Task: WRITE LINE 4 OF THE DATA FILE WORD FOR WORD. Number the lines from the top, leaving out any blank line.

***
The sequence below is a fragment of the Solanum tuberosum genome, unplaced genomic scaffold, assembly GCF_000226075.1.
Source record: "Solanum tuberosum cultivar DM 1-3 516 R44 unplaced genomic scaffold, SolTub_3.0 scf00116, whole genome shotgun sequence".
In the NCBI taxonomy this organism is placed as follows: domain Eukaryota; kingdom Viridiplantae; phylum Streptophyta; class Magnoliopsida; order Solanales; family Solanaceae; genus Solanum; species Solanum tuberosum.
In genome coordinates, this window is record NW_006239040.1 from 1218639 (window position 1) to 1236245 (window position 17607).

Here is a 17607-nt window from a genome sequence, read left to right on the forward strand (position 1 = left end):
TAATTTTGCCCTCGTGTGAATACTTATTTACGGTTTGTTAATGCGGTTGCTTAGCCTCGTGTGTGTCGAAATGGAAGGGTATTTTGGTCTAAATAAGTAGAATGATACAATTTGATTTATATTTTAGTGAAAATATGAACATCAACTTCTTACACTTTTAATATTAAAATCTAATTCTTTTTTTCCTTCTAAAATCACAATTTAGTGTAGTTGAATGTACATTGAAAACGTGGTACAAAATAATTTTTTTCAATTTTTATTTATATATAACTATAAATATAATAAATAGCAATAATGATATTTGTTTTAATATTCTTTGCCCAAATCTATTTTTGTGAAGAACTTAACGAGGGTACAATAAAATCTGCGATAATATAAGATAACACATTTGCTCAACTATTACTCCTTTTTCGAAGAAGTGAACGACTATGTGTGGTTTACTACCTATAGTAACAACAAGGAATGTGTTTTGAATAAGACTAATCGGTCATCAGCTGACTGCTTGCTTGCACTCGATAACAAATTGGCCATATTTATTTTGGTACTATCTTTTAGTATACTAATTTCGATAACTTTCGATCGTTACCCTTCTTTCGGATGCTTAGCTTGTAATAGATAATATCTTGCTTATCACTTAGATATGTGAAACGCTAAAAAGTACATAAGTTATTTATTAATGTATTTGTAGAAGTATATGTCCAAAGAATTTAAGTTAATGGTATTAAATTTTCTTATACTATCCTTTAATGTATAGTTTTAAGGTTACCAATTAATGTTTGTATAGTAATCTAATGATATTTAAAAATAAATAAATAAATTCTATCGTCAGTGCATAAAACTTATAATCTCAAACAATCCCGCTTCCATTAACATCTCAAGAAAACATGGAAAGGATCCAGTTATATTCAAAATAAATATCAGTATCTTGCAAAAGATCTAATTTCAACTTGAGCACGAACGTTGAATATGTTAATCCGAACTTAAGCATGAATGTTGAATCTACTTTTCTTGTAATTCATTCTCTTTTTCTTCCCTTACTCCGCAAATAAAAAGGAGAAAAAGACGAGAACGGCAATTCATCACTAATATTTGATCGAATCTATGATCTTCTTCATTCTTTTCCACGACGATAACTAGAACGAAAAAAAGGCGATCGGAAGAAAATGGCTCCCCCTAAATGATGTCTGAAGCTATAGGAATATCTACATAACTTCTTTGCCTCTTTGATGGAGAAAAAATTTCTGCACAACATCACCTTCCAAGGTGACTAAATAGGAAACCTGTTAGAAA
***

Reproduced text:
In genome coordinates, this window is record NW_006239040.1 from 1218639 (window position 1) to 1236245 (window position 17607).